Willy Leichter, vice president of Virsec, weighs in on attempts to ban end-to-end encryption: “The encryption debate resurfaces frequently because it frustrates law enforcement, but banning encryption or opening back doors simply won’t work and can potentially undermine overall internet security. Encryption is simply advanced mathematics, and banning math is like banning an idea – it won’t just go away. Practically unbreakable encryption algorithms are widely available – if a US-based service can’t provide end-to-end encryption, then dozens more will pop up outside the country that are equally effective.”
If the Trump administration pushes Congress for legislation, tech companies such as Facebook and Apple would need to work on a solution that provides encryption for messages, but also simultaneously provides a “back door” or some other feature that would allow law enforcement officials a way to track terrorists and criminals. For now, though, it appears as if Congress is unlikely to approve any measure to ban end-to-end encryption.
In the UK, intelligence officials have even proposed a compromise third way. They have suggested a so-called “ghost protocol” that would enable law enforcement and intelligence officials to listen in on calls or messages, the same way that they currently eavesdrop on telephone calls. Doing so would not ban end-to-end encryption – instead, it would add government officials or security agents as “ghost” participants on a call without the knowledge of users. That proposal, though, has been roundly denounced by top tech companies on personal privacy grounds.
And, indeed, most efforts to legislate away encryption are criticized. Kevin Bocek, vice president of security strategy and threat intelligence at Venafi, shares his view: “Once again, we have politicians trying to legislate what they do not understand. The message just doesn’t seem to be getting through – if you undermine encryption, create a backdoor, then you will weaken security defenses that are used by our very own government. It’s a really bad idea, once a backdoor is created it won’t stay secret for long and will just create blueprints for cyber attackers to steal private data and sneak into encrypted communications. I understand that it’s frustrating that police can’t access encrypted communications, but creating a backdoor isn’t the answer and it’s totally unrealistic to simply ban the use of such services – this will only hurt their legitimate, law abiding users.”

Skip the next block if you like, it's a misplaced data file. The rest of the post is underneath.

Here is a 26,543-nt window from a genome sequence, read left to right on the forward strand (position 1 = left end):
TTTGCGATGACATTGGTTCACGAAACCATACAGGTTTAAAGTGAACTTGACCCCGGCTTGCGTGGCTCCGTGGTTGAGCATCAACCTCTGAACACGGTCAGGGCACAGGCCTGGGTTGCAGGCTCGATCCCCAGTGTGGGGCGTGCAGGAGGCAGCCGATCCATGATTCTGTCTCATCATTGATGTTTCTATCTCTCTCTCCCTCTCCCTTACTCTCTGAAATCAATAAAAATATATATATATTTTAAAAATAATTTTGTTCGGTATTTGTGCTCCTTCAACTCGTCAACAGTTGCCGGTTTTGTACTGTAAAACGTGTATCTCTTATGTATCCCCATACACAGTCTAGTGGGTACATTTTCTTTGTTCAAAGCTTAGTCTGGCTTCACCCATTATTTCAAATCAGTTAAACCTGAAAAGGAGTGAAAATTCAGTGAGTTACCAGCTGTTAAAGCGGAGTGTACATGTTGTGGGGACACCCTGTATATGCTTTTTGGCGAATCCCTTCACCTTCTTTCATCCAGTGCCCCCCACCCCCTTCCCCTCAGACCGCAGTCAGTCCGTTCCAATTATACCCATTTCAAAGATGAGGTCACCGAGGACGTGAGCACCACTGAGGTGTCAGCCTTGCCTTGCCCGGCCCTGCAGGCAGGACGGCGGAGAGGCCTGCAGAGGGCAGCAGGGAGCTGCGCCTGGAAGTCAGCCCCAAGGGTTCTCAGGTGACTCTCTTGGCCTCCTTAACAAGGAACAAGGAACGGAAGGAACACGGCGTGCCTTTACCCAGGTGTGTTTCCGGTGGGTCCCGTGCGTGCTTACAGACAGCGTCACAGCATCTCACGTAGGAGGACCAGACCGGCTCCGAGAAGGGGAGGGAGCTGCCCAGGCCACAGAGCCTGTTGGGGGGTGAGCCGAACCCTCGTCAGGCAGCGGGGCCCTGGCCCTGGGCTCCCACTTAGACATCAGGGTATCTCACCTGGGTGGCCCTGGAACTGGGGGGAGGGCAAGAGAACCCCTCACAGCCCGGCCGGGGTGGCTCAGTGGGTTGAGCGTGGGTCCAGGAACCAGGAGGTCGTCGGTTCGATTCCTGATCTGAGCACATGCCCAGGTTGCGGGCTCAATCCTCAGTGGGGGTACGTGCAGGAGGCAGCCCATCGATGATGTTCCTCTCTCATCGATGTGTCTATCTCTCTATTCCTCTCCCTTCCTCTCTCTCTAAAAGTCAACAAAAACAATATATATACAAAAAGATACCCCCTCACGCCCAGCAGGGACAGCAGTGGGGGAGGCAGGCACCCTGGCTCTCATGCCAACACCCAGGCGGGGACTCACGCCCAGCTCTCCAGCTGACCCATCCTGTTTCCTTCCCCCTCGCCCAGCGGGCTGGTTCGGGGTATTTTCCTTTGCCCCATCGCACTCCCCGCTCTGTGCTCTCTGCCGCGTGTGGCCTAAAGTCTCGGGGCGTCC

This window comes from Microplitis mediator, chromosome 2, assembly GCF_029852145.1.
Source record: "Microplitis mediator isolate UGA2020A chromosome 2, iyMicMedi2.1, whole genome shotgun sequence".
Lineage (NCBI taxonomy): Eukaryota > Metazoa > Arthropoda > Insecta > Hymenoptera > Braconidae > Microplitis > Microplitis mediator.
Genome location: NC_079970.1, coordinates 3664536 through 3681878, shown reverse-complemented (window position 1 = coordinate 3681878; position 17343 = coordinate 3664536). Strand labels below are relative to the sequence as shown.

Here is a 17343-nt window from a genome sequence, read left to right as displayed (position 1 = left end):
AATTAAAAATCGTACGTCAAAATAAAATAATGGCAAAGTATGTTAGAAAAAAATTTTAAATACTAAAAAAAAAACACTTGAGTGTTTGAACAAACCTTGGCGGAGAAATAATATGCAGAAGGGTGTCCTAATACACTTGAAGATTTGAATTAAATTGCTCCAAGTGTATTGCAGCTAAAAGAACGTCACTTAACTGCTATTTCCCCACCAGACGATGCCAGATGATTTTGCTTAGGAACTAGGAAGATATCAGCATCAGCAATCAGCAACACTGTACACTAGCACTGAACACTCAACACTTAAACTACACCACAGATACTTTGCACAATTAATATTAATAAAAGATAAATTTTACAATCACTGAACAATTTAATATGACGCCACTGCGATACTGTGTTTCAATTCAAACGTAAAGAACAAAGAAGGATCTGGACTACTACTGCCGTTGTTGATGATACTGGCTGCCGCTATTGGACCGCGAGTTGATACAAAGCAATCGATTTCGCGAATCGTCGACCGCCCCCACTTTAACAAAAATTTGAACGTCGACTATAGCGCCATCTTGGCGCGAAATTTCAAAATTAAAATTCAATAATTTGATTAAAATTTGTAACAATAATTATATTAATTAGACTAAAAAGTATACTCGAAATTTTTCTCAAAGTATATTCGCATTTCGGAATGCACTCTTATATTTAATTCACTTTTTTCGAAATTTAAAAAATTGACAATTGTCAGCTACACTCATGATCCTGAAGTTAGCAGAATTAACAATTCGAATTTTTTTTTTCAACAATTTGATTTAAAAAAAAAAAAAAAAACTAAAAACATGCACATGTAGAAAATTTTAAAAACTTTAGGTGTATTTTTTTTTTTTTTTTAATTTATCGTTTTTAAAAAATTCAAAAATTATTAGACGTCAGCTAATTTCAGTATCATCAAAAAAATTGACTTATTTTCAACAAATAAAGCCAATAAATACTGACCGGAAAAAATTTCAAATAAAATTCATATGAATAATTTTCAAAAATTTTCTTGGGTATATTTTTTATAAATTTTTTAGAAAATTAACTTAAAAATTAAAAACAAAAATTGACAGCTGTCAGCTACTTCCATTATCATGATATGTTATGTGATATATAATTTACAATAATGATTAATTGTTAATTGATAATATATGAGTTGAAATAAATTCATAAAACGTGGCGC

The path forward for end-to-end encryption
Whatever the U.S. government decides to do about the plan to ban end-to-end encryption, it’s a safe bet that governments around the world will follow its lead. And it might even embolden some nations – especially China – to become even more intrusive in how they snoop on citizens without their knowledge.
Dan Tuchler, CMO of SecurityFirst, agrees that the encryption issue could be abused by some governments: “Often there is a fine line between positions on an issue, but on this one there is no grey area. An authoritarian government will always seek to exert control by monitoring its citizens, using the reasoning that safety of citizens is more important than any erosion of their rights. The United States has a long history of mottos such as ‘Live Free or Die’ emphasizing the common conviction that the balance should always lean towards freedom of speech. We don’t like it when suspected terrorists have the ability to communicate on encrypted channels, but we need to catch them a different way, so that we can protect one of our most important fundamental rights. So yes, phone vendors will need to improve their ability to protect our private data, using stronger encryption.”
While end-to-end encryption helps to secure data #privacy, it’s also viewed as a tool for criminals to evade detection from law enforcement. #respectdata Click to Tweet
Thus, end-to-end encryption may not be a perfect system, but it’s certainly preferable to Big Brother snooping on every call or reading every message. As a result, a general position on encryption from the U.S. is needed now more than ever. For government agencies to continue to work together in concert, rather than at cross-purposes, they must be united in how they view the plan to ban end-to-end encryption. For now, turning to Congress for legislation may be the optimal path in terms of gaining bipartisan support for the issue, even if the time needed to put this legislation into place might well extend into 2020.